• taking medications like proton pump inhibitors (PPIs) before bed.
  • eating smaller meals throughout the day rather than one big meal at night. 
  • avoid any foods that are known irritants for people with acid reflux, such as citrus fruits or spicy food before bedtime.
  • reducing other acidic foods from your diet
  • losing some weight if necessary
  • avoid tobacco smoke, alcohol, caffeinated beverages; 
  • elevate your head at night when sleeping on your back (by putting a few pillows under your head). 

If the problem persists after changing these habits, talk to a doctor about medications like proton pump inhibitors- they have been shown to help reverse gerd symptoms by reducing stomach acids responsible for causing heartburn. 

If you have children, keeping them properly hydrated will make sure their throats stay moist and help inhibit reflux. It’s important to have them sleep on their side or possibly in a reclining position, ensuring there is no further blockage to the throats of your children.

Acid reflux symptoms

Depending on the severity of your acid reflux, you may experience a variety of symptoms in addition to heartburn and swollen throat tissues. Some of these additional symptoms can include:

  • Difficulty breathing or shortness of breath (dyspnea).
  • A dry cough that occurs when lying down (reflux laryngitis).
  • Hoarseness & chronic sore throat during sleep.
  • Heartburn that comes on while you sleep at night. 
  • A recurring cough, especially if it’s worse when lying down or bending over.
  • Regurgitation: a sour or bitter-tasting acid backing up into your throat or mouth.
  • Bloating, Burping & Nausea.
  • Black or bloody stool. Bloody vomiting.
  • Dysphagia -- the sensation of food being stuck in your throat.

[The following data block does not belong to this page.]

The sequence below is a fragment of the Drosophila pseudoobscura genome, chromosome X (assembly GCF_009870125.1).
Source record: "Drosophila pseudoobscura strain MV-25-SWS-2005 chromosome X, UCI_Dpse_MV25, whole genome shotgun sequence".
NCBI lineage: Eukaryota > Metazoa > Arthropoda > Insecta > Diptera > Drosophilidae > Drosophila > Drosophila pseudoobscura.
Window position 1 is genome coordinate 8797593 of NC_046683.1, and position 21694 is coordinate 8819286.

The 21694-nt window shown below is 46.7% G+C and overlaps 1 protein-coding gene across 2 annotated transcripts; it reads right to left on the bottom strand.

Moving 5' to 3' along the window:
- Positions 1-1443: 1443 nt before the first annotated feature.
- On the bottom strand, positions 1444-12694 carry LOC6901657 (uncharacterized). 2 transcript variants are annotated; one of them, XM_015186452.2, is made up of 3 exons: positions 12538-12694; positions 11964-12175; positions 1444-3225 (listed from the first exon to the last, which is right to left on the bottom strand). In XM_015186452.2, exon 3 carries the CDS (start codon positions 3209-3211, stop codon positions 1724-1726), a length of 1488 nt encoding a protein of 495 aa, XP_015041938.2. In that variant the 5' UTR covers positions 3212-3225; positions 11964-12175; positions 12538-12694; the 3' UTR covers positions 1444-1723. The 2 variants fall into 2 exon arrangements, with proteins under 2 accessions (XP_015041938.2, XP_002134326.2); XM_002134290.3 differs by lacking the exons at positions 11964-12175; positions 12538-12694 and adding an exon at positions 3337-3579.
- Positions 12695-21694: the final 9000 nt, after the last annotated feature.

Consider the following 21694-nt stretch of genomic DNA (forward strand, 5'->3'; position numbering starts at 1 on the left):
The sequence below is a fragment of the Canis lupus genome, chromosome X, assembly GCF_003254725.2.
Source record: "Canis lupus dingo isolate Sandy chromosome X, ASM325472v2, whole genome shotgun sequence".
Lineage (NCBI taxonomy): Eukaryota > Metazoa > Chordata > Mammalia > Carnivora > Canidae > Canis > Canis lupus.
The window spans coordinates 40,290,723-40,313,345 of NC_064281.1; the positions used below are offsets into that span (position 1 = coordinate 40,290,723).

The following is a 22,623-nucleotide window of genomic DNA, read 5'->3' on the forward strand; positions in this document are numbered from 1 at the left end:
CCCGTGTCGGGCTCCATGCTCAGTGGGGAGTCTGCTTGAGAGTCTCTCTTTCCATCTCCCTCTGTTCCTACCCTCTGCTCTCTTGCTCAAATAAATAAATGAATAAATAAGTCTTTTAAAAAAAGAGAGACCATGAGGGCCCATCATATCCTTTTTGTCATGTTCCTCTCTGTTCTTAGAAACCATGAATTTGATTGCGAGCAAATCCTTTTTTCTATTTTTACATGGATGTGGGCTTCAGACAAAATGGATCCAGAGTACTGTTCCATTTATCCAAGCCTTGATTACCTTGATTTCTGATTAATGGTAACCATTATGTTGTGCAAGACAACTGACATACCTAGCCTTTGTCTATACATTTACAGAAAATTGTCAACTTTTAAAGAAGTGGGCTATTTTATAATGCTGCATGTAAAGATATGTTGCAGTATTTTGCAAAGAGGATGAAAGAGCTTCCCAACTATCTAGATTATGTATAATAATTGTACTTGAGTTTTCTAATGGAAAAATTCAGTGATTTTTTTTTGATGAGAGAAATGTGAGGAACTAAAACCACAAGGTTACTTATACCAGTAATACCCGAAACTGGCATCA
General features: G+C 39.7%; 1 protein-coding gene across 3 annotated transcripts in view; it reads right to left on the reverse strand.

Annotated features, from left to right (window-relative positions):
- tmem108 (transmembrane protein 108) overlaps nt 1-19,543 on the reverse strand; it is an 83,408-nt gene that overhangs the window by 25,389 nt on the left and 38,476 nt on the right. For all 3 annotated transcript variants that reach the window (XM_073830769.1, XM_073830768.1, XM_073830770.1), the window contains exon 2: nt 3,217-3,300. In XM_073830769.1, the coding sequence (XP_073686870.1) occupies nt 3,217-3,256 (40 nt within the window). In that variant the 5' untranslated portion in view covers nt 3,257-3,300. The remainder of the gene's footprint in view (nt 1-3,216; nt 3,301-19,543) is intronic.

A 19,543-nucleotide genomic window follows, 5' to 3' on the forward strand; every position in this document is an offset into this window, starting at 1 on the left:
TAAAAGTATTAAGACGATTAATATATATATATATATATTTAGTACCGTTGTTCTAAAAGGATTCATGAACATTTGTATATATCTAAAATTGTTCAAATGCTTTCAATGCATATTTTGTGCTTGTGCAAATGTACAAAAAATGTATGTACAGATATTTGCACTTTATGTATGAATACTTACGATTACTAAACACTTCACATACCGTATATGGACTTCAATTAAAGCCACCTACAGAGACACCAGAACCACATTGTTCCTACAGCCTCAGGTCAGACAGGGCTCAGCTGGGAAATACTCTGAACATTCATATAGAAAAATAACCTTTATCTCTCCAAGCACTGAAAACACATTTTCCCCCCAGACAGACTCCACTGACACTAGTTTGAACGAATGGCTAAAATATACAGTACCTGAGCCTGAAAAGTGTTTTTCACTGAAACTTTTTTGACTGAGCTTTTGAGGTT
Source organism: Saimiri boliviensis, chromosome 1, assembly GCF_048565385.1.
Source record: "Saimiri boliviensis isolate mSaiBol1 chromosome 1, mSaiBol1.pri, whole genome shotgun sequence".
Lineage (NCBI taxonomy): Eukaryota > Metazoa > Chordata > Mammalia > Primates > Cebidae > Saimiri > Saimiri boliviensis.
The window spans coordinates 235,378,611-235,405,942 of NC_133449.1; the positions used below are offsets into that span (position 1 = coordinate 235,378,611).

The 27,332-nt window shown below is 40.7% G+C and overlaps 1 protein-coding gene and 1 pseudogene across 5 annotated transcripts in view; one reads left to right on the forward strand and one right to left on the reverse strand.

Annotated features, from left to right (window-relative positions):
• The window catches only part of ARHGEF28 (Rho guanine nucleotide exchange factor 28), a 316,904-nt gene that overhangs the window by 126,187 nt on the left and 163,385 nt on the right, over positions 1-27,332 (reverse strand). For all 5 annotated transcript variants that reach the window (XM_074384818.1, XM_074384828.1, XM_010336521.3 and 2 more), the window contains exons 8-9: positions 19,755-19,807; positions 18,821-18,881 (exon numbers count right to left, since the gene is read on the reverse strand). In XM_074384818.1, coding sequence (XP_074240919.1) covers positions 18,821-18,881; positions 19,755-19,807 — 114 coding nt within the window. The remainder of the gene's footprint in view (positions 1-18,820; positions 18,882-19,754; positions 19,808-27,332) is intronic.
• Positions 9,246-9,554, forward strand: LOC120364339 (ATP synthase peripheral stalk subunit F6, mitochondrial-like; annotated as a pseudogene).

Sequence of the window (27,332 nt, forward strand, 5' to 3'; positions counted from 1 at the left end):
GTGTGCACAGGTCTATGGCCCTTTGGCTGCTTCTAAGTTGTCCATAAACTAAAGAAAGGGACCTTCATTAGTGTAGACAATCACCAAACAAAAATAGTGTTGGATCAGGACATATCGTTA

• Consistent hiccups that don't let up.

Bottom Line:

There’s not much in an exact way of at-home remedies for treating acid influx & snoring. It requires professional diagnosis and treatment to fix. The best thing to do is consult your doctor. Your physician will be able to perform tests in order to diagnose the severity of your condition. If they find out that there's a medical issue, such as an ulcer or gastroesophageal reflux disease (GERD), then it becomes important for them to prescribe medication for these conditions.

Having said that, it's always better to try some of the home remedies we mentioned earlier as they’ll hopefully get you better sleep. Again, these aren’t hard and fast solutions, so be ready to try a few of them before you can see changes.

References:

Wise, S. K., Wise, J. C., & DelGaudio, J. M. (2006). Gastroesophageal reflux and laryngopharyngeal reflux in patients with sleep-disordered breathing. Otolaryngology—Head and Neck Surgery, 135(2), 253-257.

Karkos, P. D., Leong, S. C., Benton, J., Sastry, A., Assimakopoulos, D. A., & Issing, W. J. (2009). Reflux and sleeping disorders: a systematic review. The Journal of Laryngology & Otology, 123(4), 372-374.

Zanation, A. M., & Senior, B. A. (2005). The relationship between extraesophageal reflux (EER) and obstructive sleep apnea (OSA). Sleep medicine reviews, 9(6), 453-458.

Eskiizmir, G., & Kezirian, E. (2009). Is there a vicious cycle between obstructive sleep apnea and laryngopharyngeal reflux disease?. Medical hypotheses, 73(5), 706-708.

Demeter, P., & Pap, A. (2004). The relationship between gastroesophageal reflux disease and obstructive sleep apnea. Journal of gastroenterology, 39(9), 815-820.

Ing, A. J., Ngu, M. C., & Breslin, A. B. (2000). Obstructive sleep apnea and gastroesophageal reflux. The American journal of medicine, 108(4), 120-125.